A Bridge of Ships

Author : James Pritchard
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In A Bridge of Ships James Pritchard tells the story of the rapidly changing circumstances and forceful personalities that shaped government shipbuilding policy. He examines the ownership and expansion of the shipyards and the role of ship repairing, as well as recruitment and training of the labour force. He also tells the story of the struggle for steel and the expansion of ancillary industries. Pritchard provides a definitive picture of Canada's wartime ship production, assesses the cost (more than $1.2 billion), and explains why such an enormous effort left such a short-lived legacy. The story of Canada's shipbuilding industry is as astonishing as that of the nation's wartime navy. The personnel of both expanded more than fifty times, yet the history of wartime shipbuilding remains virtually unknown. With the disappearance of the Canadian shipbuilding industry from both the land and memory, it is time to recall and assess its contribution to Allied victory.

Command Decisions

Author : United States. Dept. of the Army. Office of Military History
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Planning and Profits

Author : Christopher Miller
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This book examines the relationship between the private naval armaments industry, businessmen and the British government defence planners between the wars. It reassesses the concept of the Military-Industrial Complex through the impact of disarmament upon private industry, the role of leading industrialists in supply and procurement policy, and the successes and failings of government organisation. It blends together political, naval and business history in new ways, and, by situating the business activities of industrialists alongside their work as government advisors, sheds new light on the operation of the British state. In a time of great need for Britain, a small coterie of influential businessmen gained access to secret information on industrial mobilisation as advisers to the Principal Supply Officers Committee. They provided the state with priceless advice, but, as 'insiders' utilised their access to information to build a business empire at a fraction of the normal costs. Outsiders, in contrast, lacked influence and were forced together into a defensive 'ring' - or cartel - which effectively fixed prices for British warships. By the 1930s, the cartel grew into one of the most sophisticated profiteering groups of its day. This is the story of how these men profited while effectively saving the National Government from itself.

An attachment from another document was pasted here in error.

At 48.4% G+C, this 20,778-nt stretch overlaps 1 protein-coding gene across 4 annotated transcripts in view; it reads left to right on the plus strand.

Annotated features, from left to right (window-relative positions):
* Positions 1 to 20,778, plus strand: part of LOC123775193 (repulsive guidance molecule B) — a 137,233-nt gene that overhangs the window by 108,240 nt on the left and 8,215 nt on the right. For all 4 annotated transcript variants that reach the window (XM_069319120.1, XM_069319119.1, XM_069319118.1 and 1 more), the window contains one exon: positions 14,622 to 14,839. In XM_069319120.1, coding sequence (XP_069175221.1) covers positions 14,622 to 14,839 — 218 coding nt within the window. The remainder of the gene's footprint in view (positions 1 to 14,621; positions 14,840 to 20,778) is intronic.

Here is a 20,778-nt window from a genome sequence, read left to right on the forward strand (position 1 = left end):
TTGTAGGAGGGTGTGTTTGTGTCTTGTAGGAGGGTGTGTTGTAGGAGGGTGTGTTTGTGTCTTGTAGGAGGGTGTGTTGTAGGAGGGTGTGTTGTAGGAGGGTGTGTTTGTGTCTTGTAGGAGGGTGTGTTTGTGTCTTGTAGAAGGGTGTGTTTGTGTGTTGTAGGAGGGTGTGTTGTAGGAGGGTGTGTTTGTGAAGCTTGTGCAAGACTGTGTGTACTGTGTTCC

Wartime Standard Ships

Author : Nick Robins
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In both World Wars there arose a pressing need for merchant tonnage both to supplement existing ships but, more importantly, to replace ships that had been sunk by enemy action, and the key to the Allied strategy in both wars was a massive programme of merchant shipbuilding. This need gave rise to a series of standard designs with increasing emphasis on prefabrication and a progression towards welded hulls.This new book tells the remarkable story of the design and construction of the many types that not only contributed to their countrys war efforts, but were also responsible for a cultural change in world shipbuilding that would lay the foundations for the post-war industry. The story begins in the First World War with the National type cargo ships which were the first examples of prefabricated construction. The best known of all types of wartime standard ships, of course, were the Liberty ships and their successor, the better equipped Victory ships, both built in the United States. Some 2,700 Liberty ships were built and this incredible achievement undoubtedly saved the Allies from losing the War. In Canada, the Ocean and Park ships made a further major contribution. Germany and Japan also introduced standard merchant shipbuilding programmes during the Second World War and these are covered in detail. The many different types and designs are all reviewed and their roles explained, while the design criteria, innovative building techniques and the human element of their successful operation is covered.Some of the story has been told piecemeal in a range of diverse books and articles, a few with extensive fleet lists. However, the complete history of the twentieth century wartime-built standard merchant ship has not previously been written, so this new volume recording that history within its appropriate technical, political and military background will be hugely welcomed.